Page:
HTC One M8 Camera Review
High Dynamic Range (HDR) modes capture two or more images at different exposures and then blend the individual frames. This helps to reduce highlight and shadow clipping in high-contrast scenes. HDR capture is pretty much a standard feature on smartphones these days but implementation and results vary greatly. On the One M8 you select HDR mode in the menu and snap away, there are no further parameters or settings to play with.
Looking at the results below the HTC One M8's HDR mode is less balanced than competing solutions. In high contrast scenes smartphones often have trouble with highlight clipping and the M8 is no exception. Yet the phone's HDR mode focuses on the shadows and leaves the highlights virtually untouched.
In the two samples above you can see how the shadows have been lifted heavily while the highlights are still clipped. In the second sample the blue sky has turned cyan, too. Overall the M8's HDR results look unnatural and don't do anything to recover highlight detail. This is in stark contrast to systems like HDR mode in the Apple iPhone 5s, which leave midtones looking natural but give you some detail back in bright areas. Overall the M8's HDR feature could really do with a review of exposure and image blending parameters.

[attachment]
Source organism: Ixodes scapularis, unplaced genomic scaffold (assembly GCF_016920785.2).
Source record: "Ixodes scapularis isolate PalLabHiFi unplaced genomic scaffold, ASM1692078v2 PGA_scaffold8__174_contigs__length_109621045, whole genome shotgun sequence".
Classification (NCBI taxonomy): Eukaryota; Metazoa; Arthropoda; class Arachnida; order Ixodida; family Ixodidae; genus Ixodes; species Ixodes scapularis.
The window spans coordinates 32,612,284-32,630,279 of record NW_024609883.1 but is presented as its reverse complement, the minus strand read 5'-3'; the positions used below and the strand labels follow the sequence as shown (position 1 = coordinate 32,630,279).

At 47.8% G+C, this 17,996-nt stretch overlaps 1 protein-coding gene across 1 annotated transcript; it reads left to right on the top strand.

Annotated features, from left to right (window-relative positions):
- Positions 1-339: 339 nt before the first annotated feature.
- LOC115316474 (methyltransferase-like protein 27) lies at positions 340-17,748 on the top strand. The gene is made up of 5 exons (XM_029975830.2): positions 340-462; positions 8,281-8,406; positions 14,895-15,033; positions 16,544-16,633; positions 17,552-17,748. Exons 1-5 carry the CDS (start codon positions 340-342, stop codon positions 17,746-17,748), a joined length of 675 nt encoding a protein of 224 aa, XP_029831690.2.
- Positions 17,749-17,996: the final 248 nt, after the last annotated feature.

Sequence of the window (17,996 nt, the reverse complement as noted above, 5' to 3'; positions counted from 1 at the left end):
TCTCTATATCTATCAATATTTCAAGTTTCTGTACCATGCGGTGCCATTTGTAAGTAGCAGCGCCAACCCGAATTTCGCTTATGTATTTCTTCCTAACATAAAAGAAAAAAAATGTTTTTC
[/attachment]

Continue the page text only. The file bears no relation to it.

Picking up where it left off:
The HTC One M8 shoots panoramas in portrait or landscape orientation. Panorama mode is selected in the settings and once activated you simply capture a pano by panning the camera. As you do so you can see the individual images being auto-aligned. The process is easy and quick but we have seen better results on competitors, specifically the iPhone 5s and Samsung Galaxy S4. With a width of approximately 6500 pixels the images aren't particularly large and when you zoom in to 100% view you'll notice quite a few small stitching errors.
Like most phones the One M8 locks the exposure with the first frame which explains the slightly dark exposure of the first sample below. In the second sample you can also see a pretty ugly color shift towards the highlights. The blue sky turns cyan before it totally clips to white.
Like most other recent high-end Android phones the One M8 can capture images with front and rear cameras at the same time and create a picture-picture effect. To do so you have to select Dual Capture in camera app. The HTC version of this mode has a nice touch in so far that you can adjust both size and position of the small image inside the larger frame.
Google started the trend to 360 degree panorama images on Android devices with Photo Sphere and by now most manufacturers pre-install a proprietary solution or one that is based on Google's technology on their high-end devices. HTC's version is called 360 Pan and can be accessed via the camera selection screen. Most 360 panorama apps work in a very similar way. You are guided by an on-screen target as you capture frame by frame to complete the sphere around you.